Hello! We are Divya Bheda & Alissa Jones – two feminist, independent evaluator-scholars—one, a cis-woman-of-color and the other, a cis-white woman. Today, we come together to share our insights on reflexivity and its significance for evaluators.
Reflexivity, simply put, is about constantly seeking a deeper self-awareness of one’s positionality/power (and the intersectional nature of it). It is a metacognitive approach that strives to uncover the lived experiences and powers of those we are working with/have an impact on (made invisible by the privileges we enjoy and likely don’t want to give up, and the unconscious biases we embody). Reflexivity involves recognizing and authentically exploring assumptions, values, personal biases, deficit-thinking, and cultural othering/pathologizing—all of which influence how we perceive reality, what questions we ask about it, and what tools we use to answer those questions to arrive at certain “truths” or defining conclusions. In evaluation, being reflexive means we locate ourselves in our evaluand context. Reflexivity requires us to ask ourselves how our role, power, and intersectional positionality influences the evaluation, and how ALL our stakeholders’ various positionality/ies and powers impact decision-making across the process—what is lost? At what cost? What is gained? At whose expense?
Hot Tip: Reflexivity differs from reflection. It seeks cognitive dissonance, is not just about looking back; it looks forward to proactively address implicit premises and taken-for-granted norms. Reflexivity should be used as an evaluator accountability checklist, a funder/program alignment barometer, and a stakeholder engagement tool—to encourage frequent, open discussion.
1. As evaluators, we have power, and it is our ethical responsibility, (as we fight to expose and dismantle systemic structures of oppression—especially racism, capitalism, sexism, ableism, and colonized, white, assimilationist approaches to evaluation), to apply reflexivity in our practice. AEA calls evaluators to “recognize dynamics of power” and to address “the implicit standard of ‘whiteness’”. Our actions and “objective” findings and recommendations have life-changing, significant consequences for the communities we serve. If we don’t unpack the lenses we bring to the table, we are complicit in the oppression of these communities.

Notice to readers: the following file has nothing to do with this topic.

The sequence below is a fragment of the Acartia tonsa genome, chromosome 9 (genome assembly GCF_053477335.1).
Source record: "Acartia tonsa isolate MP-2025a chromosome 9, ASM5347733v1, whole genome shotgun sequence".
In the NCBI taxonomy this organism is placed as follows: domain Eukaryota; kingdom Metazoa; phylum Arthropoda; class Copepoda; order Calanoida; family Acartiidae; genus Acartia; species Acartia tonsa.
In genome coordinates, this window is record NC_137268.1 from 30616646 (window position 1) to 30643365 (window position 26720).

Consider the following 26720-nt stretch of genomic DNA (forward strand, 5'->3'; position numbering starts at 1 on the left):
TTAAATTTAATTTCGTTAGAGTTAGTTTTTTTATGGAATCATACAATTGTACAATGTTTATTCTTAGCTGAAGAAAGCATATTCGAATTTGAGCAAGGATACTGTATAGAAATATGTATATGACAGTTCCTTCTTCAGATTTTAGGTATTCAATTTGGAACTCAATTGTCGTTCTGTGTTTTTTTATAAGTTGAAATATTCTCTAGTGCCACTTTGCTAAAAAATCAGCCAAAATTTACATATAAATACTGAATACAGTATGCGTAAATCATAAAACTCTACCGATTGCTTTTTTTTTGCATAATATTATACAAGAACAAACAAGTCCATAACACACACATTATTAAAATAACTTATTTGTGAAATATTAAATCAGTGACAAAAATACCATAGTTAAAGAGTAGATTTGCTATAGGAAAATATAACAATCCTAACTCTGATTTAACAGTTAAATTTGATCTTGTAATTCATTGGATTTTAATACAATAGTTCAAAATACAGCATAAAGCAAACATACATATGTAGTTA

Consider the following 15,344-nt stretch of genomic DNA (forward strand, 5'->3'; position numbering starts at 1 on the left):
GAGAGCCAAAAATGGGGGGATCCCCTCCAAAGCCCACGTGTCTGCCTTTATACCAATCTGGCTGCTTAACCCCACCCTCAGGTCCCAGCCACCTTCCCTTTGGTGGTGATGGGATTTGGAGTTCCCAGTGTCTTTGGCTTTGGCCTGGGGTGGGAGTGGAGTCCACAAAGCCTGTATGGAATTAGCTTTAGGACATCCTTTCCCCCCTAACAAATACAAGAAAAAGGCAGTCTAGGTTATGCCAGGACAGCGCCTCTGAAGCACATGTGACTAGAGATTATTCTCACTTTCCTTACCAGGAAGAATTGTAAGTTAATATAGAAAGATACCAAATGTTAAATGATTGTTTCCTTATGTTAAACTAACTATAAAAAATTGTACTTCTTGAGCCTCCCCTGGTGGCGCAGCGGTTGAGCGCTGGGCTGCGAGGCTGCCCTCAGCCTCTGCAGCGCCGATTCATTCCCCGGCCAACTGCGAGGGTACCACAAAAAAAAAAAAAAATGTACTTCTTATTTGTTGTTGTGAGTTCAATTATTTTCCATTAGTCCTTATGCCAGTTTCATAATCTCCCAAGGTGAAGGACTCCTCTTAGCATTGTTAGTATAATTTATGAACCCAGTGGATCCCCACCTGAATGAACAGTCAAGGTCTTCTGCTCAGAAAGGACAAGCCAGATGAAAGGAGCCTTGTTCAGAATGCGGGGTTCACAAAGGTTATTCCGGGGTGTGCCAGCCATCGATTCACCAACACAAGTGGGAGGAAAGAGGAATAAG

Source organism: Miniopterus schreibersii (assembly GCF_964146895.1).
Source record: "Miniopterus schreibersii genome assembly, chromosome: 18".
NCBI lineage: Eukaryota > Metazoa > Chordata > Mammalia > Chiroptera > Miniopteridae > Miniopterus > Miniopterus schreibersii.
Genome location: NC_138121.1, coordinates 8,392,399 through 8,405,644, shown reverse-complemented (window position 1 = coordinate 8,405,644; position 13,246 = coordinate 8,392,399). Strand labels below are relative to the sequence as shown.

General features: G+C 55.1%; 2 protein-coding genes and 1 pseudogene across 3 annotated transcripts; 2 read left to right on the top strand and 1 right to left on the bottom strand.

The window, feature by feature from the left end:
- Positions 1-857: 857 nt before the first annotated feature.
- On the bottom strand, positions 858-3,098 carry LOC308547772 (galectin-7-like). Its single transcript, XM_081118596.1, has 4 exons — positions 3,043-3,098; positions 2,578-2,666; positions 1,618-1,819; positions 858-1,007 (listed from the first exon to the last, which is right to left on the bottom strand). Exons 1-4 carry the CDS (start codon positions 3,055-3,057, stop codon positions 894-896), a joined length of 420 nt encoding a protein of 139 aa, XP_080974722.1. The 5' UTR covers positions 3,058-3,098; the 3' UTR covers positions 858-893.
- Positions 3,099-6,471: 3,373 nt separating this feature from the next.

2. There are limited reflexivity resources in AEA-sponsored journals to serve as a guide for practitioners. In fact, there is only one article that provides a reflexivity model. We need more articles and journals that prioritize and advance social justice evaluations that employ and advocate for reflexivity. AEA journals and editors, we call you to action.
3. Reflexivity is a critical tool to address power, influence, and privilege—to enable the creation of an empowering, agency-filled, and socially just evaluation praxis.
In summary, as Oluo states in her book,
I strongly believe that the vast majority of people who set out to fight racism, sexism, and ableism, and other forms of oppression do so because they really do want to make the world a better place for all people. But if you don’t embrace intersectionality (and reflexivity, we believe ?), even if you make progress for some, you will look around one day and find that you’ve become the oppressor of others. (p.79)
The American Evaluation Association is celebrating Feminist Issues in Evaluation (FIE) TIG Week with our colleagues in the FIE Topical Interest Group. The contributions all this week to aea365 come from our FIE TIG members. Do you have questions, concerns, kudos, or content to extend this aea365 contribution? Please add them in the comments section for this post on the aea365 webpage so that we may enrich our community of practice. Would you like to submit an aea365 Tip? Please send a note of interest to firstname.lastname@example.org. aea365 is sponsored by the American Evaluation Association and provides a Tip-a-Day by and for evaluators.